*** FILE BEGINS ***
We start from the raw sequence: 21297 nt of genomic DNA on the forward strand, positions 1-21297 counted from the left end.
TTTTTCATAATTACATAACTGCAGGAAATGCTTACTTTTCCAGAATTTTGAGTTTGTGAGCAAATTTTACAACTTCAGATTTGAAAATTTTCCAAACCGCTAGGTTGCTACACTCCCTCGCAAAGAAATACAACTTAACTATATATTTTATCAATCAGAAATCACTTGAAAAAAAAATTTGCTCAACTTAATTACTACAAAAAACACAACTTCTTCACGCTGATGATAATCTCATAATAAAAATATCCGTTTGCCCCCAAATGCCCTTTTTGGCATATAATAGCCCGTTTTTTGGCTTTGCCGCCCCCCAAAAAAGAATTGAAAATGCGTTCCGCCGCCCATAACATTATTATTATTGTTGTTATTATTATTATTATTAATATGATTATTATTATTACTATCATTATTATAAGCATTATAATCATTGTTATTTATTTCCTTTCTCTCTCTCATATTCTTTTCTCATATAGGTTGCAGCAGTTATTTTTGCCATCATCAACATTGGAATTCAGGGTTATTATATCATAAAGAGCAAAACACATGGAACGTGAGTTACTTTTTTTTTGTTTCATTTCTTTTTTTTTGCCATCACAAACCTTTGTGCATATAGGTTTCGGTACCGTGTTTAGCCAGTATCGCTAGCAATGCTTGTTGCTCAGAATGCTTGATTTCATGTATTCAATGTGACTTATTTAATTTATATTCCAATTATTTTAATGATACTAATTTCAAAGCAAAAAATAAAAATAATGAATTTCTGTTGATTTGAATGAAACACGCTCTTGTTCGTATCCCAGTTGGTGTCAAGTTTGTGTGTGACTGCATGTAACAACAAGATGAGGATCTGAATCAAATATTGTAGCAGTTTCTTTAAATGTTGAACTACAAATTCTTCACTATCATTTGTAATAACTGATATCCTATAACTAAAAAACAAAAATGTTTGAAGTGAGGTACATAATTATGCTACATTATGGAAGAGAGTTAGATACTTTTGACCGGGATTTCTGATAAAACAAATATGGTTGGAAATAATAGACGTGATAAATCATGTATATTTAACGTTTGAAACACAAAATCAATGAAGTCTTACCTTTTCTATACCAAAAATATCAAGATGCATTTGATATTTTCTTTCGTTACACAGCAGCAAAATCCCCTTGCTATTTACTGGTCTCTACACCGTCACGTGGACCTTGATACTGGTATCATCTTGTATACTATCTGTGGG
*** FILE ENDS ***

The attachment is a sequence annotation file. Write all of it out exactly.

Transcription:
We start from the raw sequence: 21297 nt of genomic DNA on the forward strand, positions 1-21297 counted from the left end.
TTTTTCATAATTACATAACTGCAGGAAATGCTTACTTTTCCAGAATTTTGAGTTTGTGAGCAAATTTTACAACTTCAGATTTGAAAATTTTCCAAACCGCTAGGTTGCTACACTCCCTCGCAAAGAAATACAACTTAACTATATATTTTATCAATCAGAAATCACTTGAAAAAAAAATTTGCTCAACTTAATTACTACAAAAAACACAACTTCTTCACGCTGATGATAATCTCATAATAAAAATATCCGTTTGCCCCCAAATGCCCTTTTTGGCATATAATAGCCCGTTTTTTGGCTTTGCCGCCCCCCAAAAAAGAATTGAAAATGCGTTCCGCCGCCCATAACATTATTATTATTGTTGTTATTATTATTATTATTAATATGATTATTATTATTACTATCATTATTATAAGCATTATAATCATTGTTATTTATTTCCTTTCTCTCTCTCATATTCTTTTCTCATATAGGTTGCAGCAGTTATTTTTGCCATCATCAACATTGGAATTCAGGGTTATTATATCATAAAGAGCAAAACACATGGAACGTGAGTTACTTTTTTTTTGTTTCATTTCTTTTTTTTTGCCATCACAAACCTTTGTGCATATAGGTTTCGGTACCGTGTTTAGCCAGTATCGCTAGCAATGCTTGTTGCTCAGAATGCTTGATTTCATGTATTCAATGTGACTTATTTAATTTATATTCCAATTATTTTAATGATACTAATTTCAAAGCAAAAAATAAAAATAATGAATTTCTGTTGATTTGAATGAAACACGCTCTTGTTCGTATCCCAGTTGGTGTCAAGTTTGTGTGTGACTGCATGTAACAACAAGATGAGGATCTGAATCAAATATTGTAGCAGTTTCTTTAAATGTTGAACTACAAATTCTTCACTATCATTTGTAATAACTGATATCCTATAACTAAAAAACAAAAATGTTTGAAGTGAGGTACATAATTATGCTACATTATGGAAGAGAGTTAGATACTTTTGACCGGGATTTCTGATAAAACAAATATGGTTGGAAATAATAGACGTGATAAATCATGTATATTTAACGTTTGAAACACAAAATCAATGAAGTCTTACCTTTTCTATACCAAAAATATCAAGATGCATTTGATATTTTCTTTCGTTACACAGCAGCAAAATCCCCTTGCTATTTACTGGTCTCTACACCGTCACGTGGACCTTGATACTGGTATCATCTTGTATACTATCTGTGGG